Dr. Oliver Sacks and His Awakening Experiment Dr. Oliver Sacks is a neurologist who took it upon himself to study disorders of the brain that are not quite easily explained. Disorders such as Parkinson’s disease (PD), schizophrenia, Tourette’s, Alzheimer’s, and facial blindness have no known causes and the number of patients diagnosed with these illnesses is steadily increasing. Currently, Dr. Sacks is residing in New York where he is a professor of clinical neurology and psychiatry at Columbia University. Dr.
Sacks has accomplished milestones in the field of medicine and is best known for his case studies of neurological disorders, in which he has written several books educating the world on the topic (Why the Brain Loves Music? , 2007). During the late 1960s, Dr. Sacks began his work as a consulting neurologist at the Beth Abraham Hospital in Bronx, NY. This hospital served as a chronic care facility and housed the very same patients Dr. Sacks would try an experimental drug on (Why the Brain Loves Music? 2007). These catatonic patients were in a coma-like state and could not move nor had any responses for decades.
They were survivors of the world-wide illness encephalitis lethargica, otherwise known as the sleepy sickness. This illness was prevalent during 1916-1927 and was first recognized by Constantin von Economo (National Institute of Neurological Disorders and Stroke, 2007). This illness attacks the brain and causes high fever, sore throat, headaches, double vision, delayed responses and movement, sleepiness, abnormal eye movement and other such symptoms that coincided with Parkinson’s disease (National Institute of Neurological Disorders and Stroke, 2007).
The cause for this illness was not known and recent research has suggested that this disease is a result of a negative immune reaction. There was not a consistent form of treatment for this. Some patients were given steroids and were able to see some type of improvement (National Institute of Neurological Disorders and Stroke, 2007); however, Dr. Sacks was able to use medication used to treat Parkinson’s disease called L-Dopa. When this drug was given to the patients, they were revived from their comatose states and were able to live normal or somewhat normal lives.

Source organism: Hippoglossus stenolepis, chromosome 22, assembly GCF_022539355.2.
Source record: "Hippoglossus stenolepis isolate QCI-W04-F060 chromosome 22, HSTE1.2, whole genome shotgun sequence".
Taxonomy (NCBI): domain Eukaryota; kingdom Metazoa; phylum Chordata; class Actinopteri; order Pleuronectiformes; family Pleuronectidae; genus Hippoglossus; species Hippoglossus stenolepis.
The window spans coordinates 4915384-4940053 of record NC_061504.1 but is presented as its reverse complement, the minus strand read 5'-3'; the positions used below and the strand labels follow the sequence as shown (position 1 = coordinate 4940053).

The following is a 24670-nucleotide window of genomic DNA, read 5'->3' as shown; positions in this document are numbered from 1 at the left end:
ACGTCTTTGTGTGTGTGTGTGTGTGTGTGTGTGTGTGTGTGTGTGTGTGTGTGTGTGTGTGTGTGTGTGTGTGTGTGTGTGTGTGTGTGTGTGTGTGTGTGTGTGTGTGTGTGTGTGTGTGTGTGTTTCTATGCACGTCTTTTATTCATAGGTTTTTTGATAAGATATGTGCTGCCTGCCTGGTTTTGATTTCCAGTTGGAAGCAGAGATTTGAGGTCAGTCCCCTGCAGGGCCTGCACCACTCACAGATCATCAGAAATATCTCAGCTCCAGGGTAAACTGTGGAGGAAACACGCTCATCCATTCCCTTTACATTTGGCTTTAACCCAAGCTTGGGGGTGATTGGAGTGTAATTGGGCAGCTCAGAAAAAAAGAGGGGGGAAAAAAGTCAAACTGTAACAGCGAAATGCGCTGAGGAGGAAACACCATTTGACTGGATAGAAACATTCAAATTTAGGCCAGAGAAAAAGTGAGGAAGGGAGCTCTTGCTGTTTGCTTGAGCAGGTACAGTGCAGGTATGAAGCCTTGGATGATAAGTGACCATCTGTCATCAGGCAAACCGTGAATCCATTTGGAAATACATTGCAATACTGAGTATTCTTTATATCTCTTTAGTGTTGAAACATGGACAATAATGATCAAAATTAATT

The negative side of this medication, although it cured them of their catatonia, was that it did not last and their cured states were short-lived. In 1990, the film Awakening, portrayed the findings and the studies that Dr. Sacks produced to these patients. It brought on the question, what would you do if you were asleep for 30 years only to go back to sleep forever (The Moral Times)? As the effects of the medication wore off, the patients reverted back to their same symptoms that caused them to be statuesque (Fatimathas, Lux, 2010).
This drug was perfect to use because just as how Parkinson’s affect the brain by turning off neurons used to communicate with other neurons for normal brain and body function, encephalitis lethargic produced the same symptoms and brain diagnosis. L-Dopa turned on the defective neurons allowing the normal flow of functioning. Although the drug did not have lasting effects, it had positive reactions for victims of Parkinson’s disease (Fatimathas, Lux, 2010). Dr. Sacks brought innovation to the world of neurological disorders.
Never before have these kind of disorders been taken seriously nor have physicians had the patience to find a cure or at least discover the causes and risks. His study proved that there is a cure for the unknown and he has continued his research in finding a cure. References 1. Fatimathas, Lux (2010). When L-dopa made it big in Hollywood…Progress in the treatment of Parkinson’s disease. June 11, 2011. Retrieved from http://www. newsciencejournalism. net/ 2. National Institute of Neurological Disorders and Stroke (2007).
NINDS Encephalitis Lethargica Information Page. June 11, 2011. Retrieved from http://www. ninds. nih. gov/disorders/encephalitis_lethargica/encephalitis_lethargica. html. 3. The Moral Times. Awakening from Encephalitis lethargic – Would you want to know if you had lost 30 years of your life? June 11, 2011. Retrieved from http://themoraltimes. com/? =3212. 4. Why the Brain Loves Music? (2007). June 11, 2011. Retrieved from http://www. isepp. org/Pages/07-08%20Pages/Sacks07. html.